South Korea – April, 2013


I always wondered if Korea would be dramatically different from the other places I’ve visited in Asia. In many ways it was, and in a few obvious ways it was exactly the same. The thing the first struck me about Seoul was its sheer size. I’ve been to London, New York City, Bangkok, and several other capital cities, but nothing prepared me for the sprawl that is Seoul. Traffic in the Washington, D.C. metro area and in Bangkok has nothing on Seoul. The fantastic subway really leaves no excuse to drive – unless you’re visiting family and they insist you ride with them. As far as what was similar to the rest of Asia – the awesome food, and the vibrancy of the cities.

The next time I go I’ll bring my tripod since the nighttime lights are the best opportunity for beautiful photos in such a large city. Some of the older parts of the city were photogenic during the day, but for the most part the city looked like most any other modern city. The well maintained traditional Korean folk village was interesting but not too easy to photograph because of the crowds. Just imagine (for those of you from the US east coast) a Korean version of historic Williamsburg with the summer crowds.

Seoul skyline looking north from Yeouido-dong.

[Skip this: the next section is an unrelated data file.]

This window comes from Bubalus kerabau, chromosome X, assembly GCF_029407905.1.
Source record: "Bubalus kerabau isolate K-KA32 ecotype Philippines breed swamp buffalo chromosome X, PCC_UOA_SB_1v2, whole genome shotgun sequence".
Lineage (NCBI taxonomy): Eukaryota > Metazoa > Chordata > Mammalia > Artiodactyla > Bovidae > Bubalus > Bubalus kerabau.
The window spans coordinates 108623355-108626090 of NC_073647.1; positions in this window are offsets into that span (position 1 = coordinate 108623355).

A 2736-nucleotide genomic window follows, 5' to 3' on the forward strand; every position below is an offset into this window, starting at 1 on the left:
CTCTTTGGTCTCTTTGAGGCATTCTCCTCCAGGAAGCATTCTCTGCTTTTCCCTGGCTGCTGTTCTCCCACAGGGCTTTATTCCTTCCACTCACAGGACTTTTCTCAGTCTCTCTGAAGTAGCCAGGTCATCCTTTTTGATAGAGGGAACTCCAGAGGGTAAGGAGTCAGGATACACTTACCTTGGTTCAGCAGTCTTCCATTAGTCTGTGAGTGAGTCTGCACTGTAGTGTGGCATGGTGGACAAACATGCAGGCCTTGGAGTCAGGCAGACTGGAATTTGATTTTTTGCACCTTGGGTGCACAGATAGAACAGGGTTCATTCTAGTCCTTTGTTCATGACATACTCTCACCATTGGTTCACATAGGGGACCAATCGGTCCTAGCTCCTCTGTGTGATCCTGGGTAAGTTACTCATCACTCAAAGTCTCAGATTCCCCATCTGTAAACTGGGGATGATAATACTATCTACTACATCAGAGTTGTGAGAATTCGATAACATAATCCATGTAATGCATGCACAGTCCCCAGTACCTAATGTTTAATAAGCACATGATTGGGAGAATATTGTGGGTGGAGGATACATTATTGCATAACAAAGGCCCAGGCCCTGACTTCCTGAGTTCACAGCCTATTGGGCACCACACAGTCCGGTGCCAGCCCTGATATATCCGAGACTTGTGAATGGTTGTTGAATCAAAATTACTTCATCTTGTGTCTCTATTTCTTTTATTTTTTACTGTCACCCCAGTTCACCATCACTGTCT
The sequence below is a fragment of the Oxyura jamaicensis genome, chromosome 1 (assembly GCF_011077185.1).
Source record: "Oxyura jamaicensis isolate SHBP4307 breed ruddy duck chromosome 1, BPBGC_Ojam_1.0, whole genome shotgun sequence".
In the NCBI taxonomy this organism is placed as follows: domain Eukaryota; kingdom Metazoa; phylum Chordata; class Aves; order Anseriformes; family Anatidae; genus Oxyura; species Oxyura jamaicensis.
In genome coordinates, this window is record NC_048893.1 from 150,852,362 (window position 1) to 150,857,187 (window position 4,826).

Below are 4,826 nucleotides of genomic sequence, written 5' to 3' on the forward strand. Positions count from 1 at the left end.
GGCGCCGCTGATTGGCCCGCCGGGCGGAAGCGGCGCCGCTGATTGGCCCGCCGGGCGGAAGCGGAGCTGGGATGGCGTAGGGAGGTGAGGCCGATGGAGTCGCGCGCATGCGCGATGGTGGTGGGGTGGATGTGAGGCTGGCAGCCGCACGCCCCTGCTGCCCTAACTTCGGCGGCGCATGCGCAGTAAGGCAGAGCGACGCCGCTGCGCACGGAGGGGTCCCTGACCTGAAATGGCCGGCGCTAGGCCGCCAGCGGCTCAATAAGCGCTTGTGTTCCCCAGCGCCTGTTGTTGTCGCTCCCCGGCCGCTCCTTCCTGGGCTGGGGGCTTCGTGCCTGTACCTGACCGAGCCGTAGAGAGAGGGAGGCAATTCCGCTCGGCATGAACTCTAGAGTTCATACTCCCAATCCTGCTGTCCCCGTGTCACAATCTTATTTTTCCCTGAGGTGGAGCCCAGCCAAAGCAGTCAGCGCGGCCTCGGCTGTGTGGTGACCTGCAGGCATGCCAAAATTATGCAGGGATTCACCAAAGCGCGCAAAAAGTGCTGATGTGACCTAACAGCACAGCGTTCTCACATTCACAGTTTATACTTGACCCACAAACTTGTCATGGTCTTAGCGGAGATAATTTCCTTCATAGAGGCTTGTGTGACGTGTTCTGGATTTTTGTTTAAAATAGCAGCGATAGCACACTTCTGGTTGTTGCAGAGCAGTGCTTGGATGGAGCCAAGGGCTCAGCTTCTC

Facts and Favorites

Favorite Eats: So much good food, but I’m an Southern boy at heart, so I have to go with the meat. The bulgolgi at a little place in Gangnam-du was awesome, as was the jjigae at another little place between Nonhyeon-dong and Yeoksam-dong in Gangnam. I’ll try to get the names of the places.
Favorite Coffee: No one place in particular, but I did learn that coffee is very trendy in Korea. Every block seemed to have at least a few coffee shops on it. Also of interest was that the coffee was almost entirely espresso-based. You had to make a special request to get drip coffee, so I learned to like the iced Americano while there. To this day I still order an iced Americano at coffee shops in the US.
Favorite Site Visited: I’m a bit of a history geek, so as cheesy as it was, I really enjoyed the traditional Korean folk village. I also really liked seeing some of the older neighborhoods near Gahoe-dong.
Favorite Travel Tip: Taxis are cheap (relatively speaking) in Seoul, but you’ll waste a bunch of time in traffic. Instead, use the fantastic subway system to get around. Keep in mind, though, that the subway stations often require a fair amount of walking underground to make your transfers.


  1. Hi this is kevin from seould
    I’m a rollerblader.
    If i knew your coming… Omg
    That’s preaty big news for korean skaters.

    We can bring u any skate spot in seoul and you can stay my home there near biggest skate park in Korea. I can’t wait to skate that skatepark with u.

    If you have it in mind to visit again to korea, please contact me on face book @kyungmin kevin lee
    Or [redacted number] i phone calling

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